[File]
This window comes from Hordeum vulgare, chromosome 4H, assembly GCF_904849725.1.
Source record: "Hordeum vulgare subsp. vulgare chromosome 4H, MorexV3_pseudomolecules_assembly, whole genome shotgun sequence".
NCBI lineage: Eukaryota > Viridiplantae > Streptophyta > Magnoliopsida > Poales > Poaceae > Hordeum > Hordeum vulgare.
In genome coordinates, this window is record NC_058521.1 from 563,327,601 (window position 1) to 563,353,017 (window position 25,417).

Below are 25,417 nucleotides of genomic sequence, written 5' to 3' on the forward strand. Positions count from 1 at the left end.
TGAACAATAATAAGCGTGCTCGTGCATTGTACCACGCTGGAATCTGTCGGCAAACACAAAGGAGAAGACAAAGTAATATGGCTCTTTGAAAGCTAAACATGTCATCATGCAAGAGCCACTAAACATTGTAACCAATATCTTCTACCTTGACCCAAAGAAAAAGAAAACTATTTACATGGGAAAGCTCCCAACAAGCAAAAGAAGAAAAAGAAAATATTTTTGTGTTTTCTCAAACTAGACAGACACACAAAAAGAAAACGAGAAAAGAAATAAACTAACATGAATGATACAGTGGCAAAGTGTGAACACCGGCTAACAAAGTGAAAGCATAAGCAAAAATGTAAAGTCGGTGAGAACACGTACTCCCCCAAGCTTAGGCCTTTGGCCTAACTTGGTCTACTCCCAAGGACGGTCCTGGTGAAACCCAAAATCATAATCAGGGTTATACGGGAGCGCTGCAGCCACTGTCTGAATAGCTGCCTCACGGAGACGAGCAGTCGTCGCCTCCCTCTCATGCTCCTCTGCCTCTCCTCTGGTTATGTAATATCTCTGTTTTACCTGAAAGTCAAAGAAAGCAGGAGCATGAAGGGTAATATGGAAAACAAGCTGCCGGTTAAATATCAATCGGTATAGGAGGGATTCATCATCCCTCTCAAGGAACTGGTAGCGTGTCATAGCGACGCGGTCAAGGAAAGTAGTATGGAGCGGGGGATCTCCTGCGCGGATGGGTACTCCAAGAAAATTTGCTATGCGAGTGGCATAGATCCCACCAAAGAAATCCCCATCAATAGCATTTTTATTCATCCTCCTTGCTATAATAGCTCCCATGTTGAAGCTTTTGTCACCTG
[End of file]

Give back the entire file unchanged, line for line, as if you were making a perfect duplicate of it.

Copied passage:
This window comes from Hordeum vulgare, chromosome 4H, assembly GCF_904849725.1.
Source record: "Hordeum vulgare subsp. vulgare chromosome 4H, MorexV3_pseudomolecules_assembly, whole genome shotgun sequence".
NCBI lineage: Eukaryota > Viridiplantae > Streptophyta > Magnoliopsida > Poales > Poaceae > Hordeum > Hordeum vulgare.
In genome coordinates, this window is record NC_058521.1 from 563,327,601 (window position 1) to 563,353,017 (window position 25,417).

Below are 25,417 nucleotides of genomic sequence, written 5' to 3' on the forward strand. Positions count from 1 at the left end.
TGAACAATAATAAGCGTGCTCGTGCATTGTACCACGCTGGAATCTGTCGGCAAACACAAAGGAGAAGACAAAGTAATATGGCTCTTTGAAAGCTAAACATGTCATCATGCAAGAGCCACTAAACATTGTAACCAATATCTTCTACCTTGACCCAAAGAAAAAGAAAACTATTTACATGGGAAAGCTCCCAACAAGCAAAAGAAGAAAAAGAAAATATTTTTGTGTTTTCTCAAACTAGACAGACACACAAAAAGAAAACGAGAAAAGAAATAAACTAACATGAATGATACAGTGGCAAAGTGTGAACACCGGCTAACAAAGTGAAAGCATAAGCAAAAATGTAAAGTCGGTGAGAACACGTACTCCCCCAAGCTTAGGCCTTTGGCCTAACTTGGTCTACTCCCAAGGACGGTCCTGGTGAAACCCAAAATCATAATCAGGGTTATACGGGAGCGCTGCAGCCACTGTCTGAATAGCTGCCTCACGGAGACGAGCAGTCGTCGCCTCCCTCTCATGCTCCTCTGCCTCTCCTCTGGTTATGTAATATCTCTGTTTTACCTGAAAGTCAAAGAAAGCAGGAGCATGAAGGGTAATATGGAAAACAAGCTGCCGGTTAAATATCAATCGGTATAGGAGGGATTCATCATCCCTCTCAAGGAACTGGTAGCGTGTCATAGCGACGCGGTCAAGGAAAGTAGTATGGAGCGGGGGATCTCCTGCGCGGATGGGTACTCCAAGAAAATTTGCTATGCGAGTGGCATAGATCCCACCAAAGAAATCCCCATCAATAGCATTTTTATTCATCCTCCTTGCTATAATAGCTCCCATGTTGAAGCTTTTGTCACCTG